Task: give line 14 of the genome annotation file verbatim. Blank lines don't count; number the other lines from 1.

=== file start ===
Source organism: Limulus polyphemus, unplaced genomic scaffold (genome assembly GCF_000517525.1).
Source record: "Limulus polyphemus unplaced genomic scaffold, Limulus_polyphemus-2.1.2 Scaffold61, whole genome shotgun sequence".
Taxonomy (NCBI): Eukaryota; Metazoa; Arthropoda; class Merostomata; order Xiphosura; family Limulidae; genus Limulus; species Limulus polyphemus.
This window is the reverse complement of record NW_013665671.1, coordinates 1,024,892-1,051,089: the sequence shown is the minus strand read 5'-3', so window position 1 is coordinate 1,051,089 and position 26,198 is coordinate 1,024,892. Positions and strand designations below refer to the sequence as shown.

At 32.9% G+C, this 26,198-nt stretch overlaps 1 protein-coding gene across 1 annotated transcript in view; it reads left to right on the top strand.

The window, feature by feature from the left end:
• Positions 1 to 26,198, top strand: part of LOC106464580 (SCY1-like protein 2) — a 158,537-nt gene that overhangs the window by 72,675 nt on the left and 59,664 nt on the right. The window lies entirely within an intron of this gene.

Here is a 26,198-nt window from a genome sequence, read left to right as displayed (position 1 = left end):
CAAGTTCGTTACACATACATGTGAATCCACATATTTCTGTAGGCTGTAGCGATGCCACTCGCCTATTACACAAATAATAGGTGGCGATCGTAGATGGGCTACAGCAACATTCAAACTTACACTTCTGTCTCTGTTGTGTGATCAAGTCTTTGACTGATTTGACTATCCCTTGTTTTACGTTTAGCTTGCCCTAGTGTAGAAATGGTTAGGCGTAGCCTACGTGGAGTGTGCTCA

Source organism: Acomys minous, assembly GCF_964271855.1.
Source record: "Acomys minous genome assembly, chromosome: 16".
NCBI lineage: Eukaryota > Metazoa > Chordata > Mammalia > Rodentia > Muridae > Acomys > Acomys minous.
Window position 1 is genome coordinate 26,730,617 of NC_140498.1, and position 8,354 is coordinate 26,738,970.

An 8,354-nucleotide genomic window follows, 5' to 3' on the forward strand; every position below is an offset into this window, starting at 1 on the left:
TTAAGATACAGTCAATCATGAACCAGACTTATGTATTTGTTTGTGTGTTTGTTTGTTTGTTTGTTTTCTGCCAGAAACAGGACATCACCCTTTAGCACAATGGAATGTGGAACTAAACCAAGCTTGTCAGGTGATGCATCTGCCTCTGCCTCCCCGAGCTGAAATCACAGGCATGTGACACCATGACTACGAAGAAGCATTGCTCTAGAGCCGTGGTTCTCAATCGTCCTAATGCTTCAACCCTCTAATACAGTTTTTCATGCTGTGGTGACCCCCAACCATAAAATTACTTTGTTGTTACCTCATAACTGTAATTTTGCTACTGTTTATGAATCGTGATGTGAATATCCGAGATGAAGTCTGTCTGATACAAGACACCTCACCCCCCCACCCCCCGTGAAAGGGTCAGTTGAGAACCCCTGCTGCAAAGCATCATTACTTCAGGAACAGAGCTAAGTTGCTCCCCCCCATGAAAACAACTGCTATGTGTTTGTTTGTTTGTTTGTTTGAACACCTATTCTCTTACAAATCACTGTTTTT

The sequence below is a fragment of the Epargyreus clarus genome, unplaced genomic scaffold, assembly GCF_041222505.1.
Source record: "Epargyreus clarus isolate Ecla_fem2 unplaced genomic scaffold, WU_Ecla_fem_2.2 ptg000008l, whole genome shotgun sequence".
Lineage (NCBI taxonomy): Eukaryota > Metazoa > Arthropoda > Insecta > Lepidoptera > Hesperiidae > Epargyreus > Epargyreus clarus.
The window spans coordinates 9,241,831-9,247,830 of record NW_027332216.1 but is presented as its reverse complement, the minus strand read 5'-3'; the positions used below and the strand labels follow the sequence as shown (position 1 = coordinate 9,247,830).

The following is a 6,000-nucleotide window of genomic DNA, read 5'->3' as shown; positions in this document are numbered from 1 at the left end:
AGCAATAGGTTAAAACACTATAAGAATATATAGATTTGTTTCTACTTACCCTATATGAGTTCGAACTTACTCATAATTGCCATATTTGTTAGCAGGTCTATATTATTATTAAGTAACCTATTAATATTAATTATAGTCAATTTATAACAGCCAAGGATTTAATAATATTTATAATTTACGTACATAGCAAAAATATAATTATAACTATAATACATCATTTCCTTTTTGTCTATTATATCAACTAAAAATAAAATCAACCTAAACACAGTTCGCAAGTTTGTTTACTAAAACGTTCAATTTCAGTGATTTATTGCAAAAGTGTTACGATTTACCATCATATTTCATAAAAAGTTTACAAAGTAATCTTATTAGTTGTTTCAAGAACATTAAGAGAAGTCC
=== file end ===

An 8,354-nucleotide genomic window follows, 5' to 3' on the forward strand; every position below is an offset into this window, starting at 1 on the left: